Art, literature, theology, performance and experimental craft practice, as well as digital and visualisation technologies, are all examples of highly effective platforms to explore creative, cross-disciplinary responses to carved stones. Similarly, science offers another strong avenue for engagement, for instance through interpretation of astronomical monuments such as inscribed meridian markers and the Kirkhill Epitome (see Fraser forthcoming) and survey monuments such as Ordnance Survey benchmarks. Recent projects, such as the Ballochmyle: Case Study 24, show the innovative synergies that can result (see also St Andrews University’s 3D digital reconstructions of ruined buildings; AOC Archaeology Group 2014; Faith in Cowal 2016). Such approaches, particularly those including public engagement, broaden the context for carved stones, helping to reach new audiences and establish new levels of engagement. The Kelsae Stane: Case Study 25 is an excellent example of how the production of a modern carved stone can engage current communities through a creative process that resonates powerfully and meaningfully with a sense of place. More research is needed to evaluate how social and cultural values are encapsulated or transformed by creative engagement and what the long-term impact is for how communities engage with carved stones (see for example Hall 2013a who considered the use of sculptured stone crosses in popular cinema).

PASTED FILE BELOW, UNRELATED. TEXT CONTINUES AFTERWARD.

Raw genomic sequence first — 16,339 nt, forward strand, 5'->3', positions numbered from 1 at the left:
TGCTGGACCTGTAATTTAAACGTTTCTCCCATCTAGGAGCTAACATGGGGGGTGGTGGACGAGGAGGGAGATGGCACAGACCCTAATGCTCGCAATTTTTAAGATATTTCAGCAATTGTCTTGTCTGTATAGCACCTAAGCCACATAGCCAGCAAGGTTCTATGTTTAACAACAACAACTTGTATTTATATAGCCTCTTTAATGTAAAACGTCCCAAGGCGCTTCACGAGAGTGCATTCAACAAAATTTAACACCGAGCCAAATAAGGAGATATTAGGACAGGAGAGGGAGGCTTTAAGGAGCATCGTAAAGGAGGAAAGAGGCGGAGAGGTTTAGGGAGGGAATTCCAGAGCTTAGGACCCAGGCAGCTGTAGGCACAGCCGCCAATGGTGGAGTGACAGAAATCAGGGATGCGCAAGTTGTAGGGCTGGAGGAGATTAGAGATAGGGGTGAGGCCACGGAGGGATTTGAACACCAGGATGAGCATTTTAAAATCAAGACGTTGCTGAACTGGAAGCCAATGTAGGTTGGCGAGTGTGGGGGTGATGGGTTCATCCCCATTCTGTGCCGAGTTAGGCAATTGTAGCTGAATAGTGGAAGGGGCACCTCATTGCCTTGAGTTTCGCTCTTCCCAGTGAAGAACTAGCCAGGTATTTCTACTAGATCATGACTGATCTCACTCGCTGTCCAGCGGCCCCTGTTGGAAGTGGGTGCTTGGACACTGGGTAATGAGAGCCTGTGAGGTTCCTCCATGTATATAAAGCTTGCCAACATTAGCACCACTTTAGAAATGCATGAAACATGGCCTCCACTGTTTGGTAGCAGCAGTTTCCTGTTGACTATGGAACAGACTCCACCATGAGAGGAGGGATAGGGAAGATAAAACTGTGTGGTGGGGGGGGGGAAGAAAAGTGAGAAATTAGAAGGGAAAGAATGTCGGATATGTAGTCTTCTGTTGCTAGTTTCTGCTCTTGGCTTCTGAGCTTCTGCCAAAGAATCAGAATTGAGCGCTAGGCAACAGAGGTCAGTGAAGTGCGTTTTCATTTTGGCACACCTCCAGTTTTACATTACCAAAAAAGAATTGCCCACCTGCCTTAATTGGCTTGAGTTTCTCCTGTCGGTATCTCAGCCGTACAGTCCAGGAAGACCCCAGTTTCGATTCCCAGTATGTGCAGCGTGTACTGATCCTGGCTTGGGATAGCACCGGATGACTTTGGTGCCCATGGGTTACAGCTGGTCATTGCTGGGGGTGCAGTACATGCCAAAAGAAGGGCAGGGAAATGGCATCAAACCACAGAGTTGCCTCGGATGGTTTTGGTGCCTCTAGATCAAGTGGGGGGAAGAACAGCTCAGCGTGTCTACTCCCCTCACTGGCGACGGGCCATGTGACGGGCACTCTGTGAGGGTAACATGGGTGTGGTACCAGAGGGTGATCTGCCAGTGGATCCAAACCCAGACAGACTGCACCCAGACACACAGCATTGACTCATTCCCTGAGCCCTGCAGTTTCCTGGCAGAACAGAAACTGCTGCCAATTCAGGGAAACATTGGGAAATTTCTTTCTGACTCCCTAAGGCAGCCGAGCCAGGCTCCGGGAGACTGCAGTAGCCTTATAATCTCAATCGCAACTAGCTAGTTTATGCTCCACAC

Materiality is a key research area as it lends as much weight to how stones were experienced and made as to their meaning. It involves a consideration of craftsmanship and offers a good opportunity to fuse theory with experimental craft practice and a greater application of theories of visualisation (e.g. groove analysis: Kitzler Åhfeldt 2013).